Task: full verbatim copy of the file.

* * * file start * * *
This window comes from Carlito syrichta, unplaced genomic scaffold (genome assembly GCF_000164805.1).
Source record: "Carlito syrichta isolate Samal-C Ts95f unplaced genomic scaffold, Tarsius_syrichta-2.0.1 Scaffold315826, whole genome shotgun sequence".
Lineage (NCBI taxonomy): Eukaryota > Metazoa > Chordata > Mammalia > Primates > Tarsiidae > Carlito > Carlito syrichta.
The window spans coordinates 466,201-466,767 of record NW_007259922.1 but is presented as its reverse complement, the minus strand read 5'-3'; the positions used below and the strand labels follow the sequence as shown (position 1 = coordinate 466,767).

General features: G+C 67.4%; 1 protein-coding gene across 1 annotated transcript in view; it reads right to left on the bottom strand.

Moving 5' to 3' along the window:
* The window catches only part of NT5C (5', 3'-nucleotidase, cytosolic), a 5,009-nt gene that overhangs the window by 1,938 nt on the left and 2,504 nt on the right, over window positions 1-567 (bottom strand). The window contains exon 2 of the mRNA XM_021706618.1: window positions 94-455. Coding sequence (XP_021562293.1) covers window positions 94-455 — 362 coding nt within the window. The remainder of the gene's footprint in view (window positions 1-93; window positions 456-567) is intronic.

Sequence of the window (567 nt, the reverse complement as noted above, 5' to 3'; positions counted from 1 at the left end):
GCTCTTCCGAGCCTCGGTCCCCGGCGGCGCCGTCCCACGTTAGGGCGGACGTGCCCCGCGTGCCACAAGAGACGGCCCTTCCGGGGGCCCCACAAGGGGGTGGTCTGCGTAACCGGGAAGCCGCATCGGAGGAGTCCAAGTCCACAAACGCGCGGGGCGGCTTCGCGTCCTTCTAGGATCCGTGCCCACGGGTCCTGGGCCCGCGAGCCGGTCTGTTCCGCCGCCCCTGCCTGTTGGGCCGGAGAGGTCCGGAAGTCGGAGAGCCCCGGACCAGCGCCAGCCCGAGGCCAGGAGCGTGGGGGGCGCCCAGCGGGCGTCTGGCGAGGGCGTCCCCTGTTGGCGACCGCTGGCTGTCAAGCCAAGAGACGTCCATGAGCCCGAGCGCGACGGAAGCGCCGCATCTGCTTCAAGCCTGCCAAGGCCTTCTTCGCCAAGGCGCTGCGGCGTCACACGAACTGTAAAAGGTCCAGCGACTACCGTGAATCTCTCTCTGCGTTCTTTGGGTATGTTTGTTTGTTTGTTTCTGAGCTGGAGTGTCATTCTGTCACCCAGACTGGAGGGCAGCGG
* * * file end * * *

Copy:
This window comes from Carlito syrichta, unplaced genomic scaffold (genome assembly GCF_000164805.1).
Source record: "Carlito syrichta isolate Samal-C Ts95f unplaced genomic scaffold, Tarsius_syrichta-2.0.1 Scaffold315826, whole genome shotgun sequence".
Lineage (NCBI taxonomy): Eukaryota > Metazoa > Chordata > Mammalia > Primates > Tarsiidae > Carlito > Carlito syrichta.
The window spans coordinates 466,201-466,767 of record NW_007259922.1 but is presented as its reverse complement, the minus strand read 5'-3'; the positions used below and the strand labels follow the sequence as shown (position 1 = coordinate 466,767).

General features: G+C 67.4%; 1 protein-coding gene across 1 annotated transcript in view; it reads right to left on the bottom strand.

Moving 5' to 3' along the window:
* The window catches only part of NT5C (5', 3'-nucleotidase, cytosolic), a 5,009-nt gene that overhangs the window by 1,938 nt on the left and 2,504 nt on the right, over window positions 1-567 (bottom strand). The window contains exon 2 of the mRNA XM_021706618.1: window positions 94-455. Coding sequence (XP_021562293.1) covers window positions 94-455 — 362 coding nt within the window. The remainder of the gene's footprint in view (window positions 1-93; window positions 456-567) is intronic.

Sequence of the window (567 nt, the reverse complement as noted above, 5' to 3'; positions counted from 1 at the left end):
GCTCTTCCGAGCCTCGGTCCCCGGCGGCGCCGTCCCACGTTAGGGCGGACGTGCCCCGCGTGCCACAAGAGACGGCCCTTCCGGGGGCCCCACAAGGGGGTGGTCTGCGTAACCGGGAAGCCGCATCGGAGGAGTCCAAGTCCACAAACGCGCGGGGCGGCTTCGCGTCCTTCTAGGATCCGTGCCCACGGGTCCTGGGCCCGCGAGCCGGTCTGTTCCGCCGCCCCTGCCTGTTGGGCCGGAGAGGTCCGGAAGTCGGAGAGCCCCGGACCAGCGCCAGCCCGAGGCCAGGAGCGTGGGGGGCGCCCAGCGGGCGTCTGGCGAGGGCGTCCCCTGTTGGCGACCGCTGGCTGTCAAGCCAAGAGACGTCCATGAGCCCGAGCGCGACGGAAGCGCCGCATCTGCTTCAAGCCTGCCAAGGCCTTCTTCGCCAAGGCGCTGCGGCGTCACACGAACTGTAAAAGGTCCAGCGACTACCGTGAATCTCTCTCTGCGTTCTTTGGGTATGTTTGTTTGTTTGTTTCTGAGCTGGAGTGTCATTCTGTCACCCAGACTGGAGGGCAGCGG